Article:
Working With Water

A couple of days ago I "ordered" water from our ditchrider to fill the reservoir in the far south corner of the property. The reservoir water is where all of our irrigation comes from for our vegetables. It's a gravity-fed system which is primarily why we use all drip irrigation.

The water originates in the Rocky Mountains which feed various streams and rivers which flow into Lake Frances just 15 miles to the north. Then the water is released into the main canal from which much of the farm ground around us is irrigated, including our little farm.


When I order water, the ditchrider sets boards across the canal to back the water up to where our turnout is (a metal gate which opens to turn water into the farm's main ditch). He then opens that metal gate and the rest of the job is up to me. At this point, I can choose, by selectively damming parts of the ditch, where I want the water to go. In this instance, the water's natural inclination is to head east, so I set a dam right inside the turnout so the water heads west toward the reservoir. There is one gate between here and the reservoir which I leave open, and one on the other side of the reservoir, which I board up so the water will back up and flow into the reservoir.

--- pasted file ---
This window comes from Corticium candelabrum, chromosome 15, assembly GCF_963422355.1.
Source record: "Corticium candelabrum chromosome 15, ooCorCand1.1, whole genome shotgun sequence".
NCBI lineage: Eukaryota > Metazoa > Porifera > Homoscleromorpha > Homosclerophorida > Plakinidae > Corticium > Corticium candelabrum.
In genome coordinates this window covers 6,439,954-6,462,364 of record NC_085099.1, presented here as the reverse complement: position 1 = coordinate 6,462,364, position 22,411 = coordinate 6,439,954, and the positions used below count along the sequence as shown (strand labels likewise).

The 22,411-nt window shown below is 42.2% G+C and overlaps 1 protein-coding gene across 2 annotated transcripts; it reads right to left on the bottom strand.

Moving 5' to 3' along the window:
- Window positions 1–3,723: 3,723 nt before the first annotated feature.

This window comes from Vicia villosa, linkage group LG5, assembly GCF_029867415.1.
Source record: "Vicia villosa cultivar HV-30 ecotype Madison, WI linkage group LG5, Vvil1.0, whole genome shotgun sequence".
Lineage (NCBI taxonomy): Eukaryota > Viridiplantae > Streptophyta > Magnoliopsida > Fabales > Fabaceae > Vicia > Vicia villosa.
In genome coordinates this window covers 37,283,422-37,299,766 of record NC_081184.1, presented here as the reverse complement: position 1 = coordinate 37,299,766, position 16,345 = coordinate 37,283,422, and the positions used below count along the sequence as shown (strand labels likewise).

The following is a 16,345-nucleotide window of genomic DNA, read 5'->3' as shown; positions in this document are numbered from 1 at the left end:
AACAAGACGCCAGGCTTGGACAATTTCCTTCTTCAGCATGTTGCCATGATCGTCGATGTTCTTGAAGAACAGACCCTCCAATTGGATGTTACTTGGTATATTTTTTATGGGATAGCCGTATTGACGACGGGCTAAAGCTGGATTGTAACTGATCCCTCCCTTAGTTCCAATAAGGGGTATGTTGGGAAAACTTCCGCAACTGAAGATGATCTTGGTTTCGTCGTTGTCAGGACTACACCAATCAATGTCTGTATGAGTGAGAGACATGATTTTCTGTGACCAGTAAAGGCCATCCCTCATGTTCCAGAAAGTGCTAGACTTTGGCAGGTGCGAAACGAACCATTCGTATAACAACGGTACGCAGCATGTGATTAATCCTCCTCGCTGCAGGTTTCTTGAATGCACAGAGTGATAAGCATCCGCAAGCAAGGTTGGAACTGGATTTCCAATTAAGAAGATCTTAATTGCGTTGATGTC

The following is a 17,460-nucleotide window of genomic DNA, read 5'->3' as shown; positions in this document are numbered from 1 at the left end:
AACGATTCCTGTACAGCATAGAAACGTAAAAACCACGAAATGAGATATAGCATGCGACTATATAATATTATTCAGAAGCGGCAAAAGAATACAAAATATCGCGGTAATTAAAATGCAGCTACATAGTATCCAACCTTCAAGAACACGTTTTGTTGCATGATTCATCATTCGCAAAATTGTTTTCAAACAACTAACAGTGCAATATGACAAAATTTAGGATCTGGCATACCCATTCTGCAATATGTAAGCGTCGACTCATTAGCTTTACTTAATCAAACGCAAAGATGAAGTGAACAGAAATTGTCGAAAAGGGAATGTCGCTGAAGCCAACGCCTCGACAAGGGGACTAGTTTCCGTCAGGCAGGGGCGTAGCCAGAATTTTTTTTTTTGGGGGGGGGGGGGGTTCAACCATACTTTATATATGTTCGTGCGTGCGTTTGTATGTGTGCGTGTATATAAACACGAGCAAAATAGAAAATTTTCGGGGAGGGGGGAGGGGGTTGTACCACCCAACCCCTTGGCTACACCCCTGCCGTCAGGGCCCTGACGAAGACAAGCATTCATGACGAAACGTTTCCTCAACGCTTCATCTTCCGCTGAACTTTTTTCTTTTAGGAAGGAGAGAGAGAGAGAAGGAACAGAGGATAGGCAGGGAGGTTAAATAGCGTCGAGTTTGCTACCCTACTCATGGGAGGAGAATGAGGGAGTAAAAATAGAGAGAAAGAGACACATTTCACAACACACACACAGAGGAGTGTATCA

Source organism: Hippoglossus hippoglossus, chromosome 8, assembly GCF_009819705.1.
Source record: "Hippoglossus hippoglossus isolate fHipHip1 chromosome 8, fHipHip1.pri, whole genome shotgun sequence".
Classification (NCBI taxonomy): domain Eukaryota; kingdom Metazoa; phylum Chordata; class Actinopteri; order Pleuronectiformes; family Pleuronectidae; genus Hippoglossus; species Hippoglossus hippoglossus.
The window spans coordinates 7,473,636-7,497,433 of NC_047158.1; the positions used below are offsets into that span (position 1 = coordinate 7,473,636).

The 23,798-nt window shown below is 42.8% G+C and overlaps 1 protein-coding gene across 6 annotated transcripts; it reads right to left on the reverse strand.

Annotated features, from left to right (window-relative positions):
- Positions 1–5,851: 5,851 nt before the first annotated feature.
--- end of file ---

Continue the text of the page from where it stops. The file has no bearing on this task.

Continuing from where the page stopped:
There is something that I enjoy about working with the water as it comes out of the main canal. Maybe because it requires me to try to know it; to understand why it flows the way it does. It also reminds me how much we humans have manipulated water and to not take it for granted. There is no switch that I turn on and let water flow from the tap like magic.

While yesterday's task was a simple one to fill the reservoir, the farm's main fields are flood irrigated which requires a more nuanced use of dams and gates. I once thought that flood irrigation was the brute force method of irrigating (just soak everything in water!), but now believe it can be low-tech elegant and thoughtful. And here's how I will learn how to effectively work with it:

The 1955 Yearbook of Ag: yet another wonderful book on my bookshelf that needs to be read.

Lydia really likes it when I work with the water, too, because we drive by the field that so many gophers have decided is home. All Lydia wants to do is knock on their front doors and say hi. They usually don't answer.

Knock, knock.

Lydia looks about.


  1. You're much more zen about all this irrigation than I am. I'm going to have to try to force myself to see it your way I think. . .it will probably make me a better person. Happy soaking!

  2. I was going to say the same thing--you have a very zen outlook. When working with water I remind myself--this is what cut out the Grand Canyon--oh the mighty water!

  3. Usually the zen comes later, after the frustration and cursing and I'm sitting in front of my computer looking at photos all calm-like. Though in this instance yesterday, it was rather pleasant and enjoyable. But wait until I irrigate our 15-acre field later this summer. I think the blog post will be much different.


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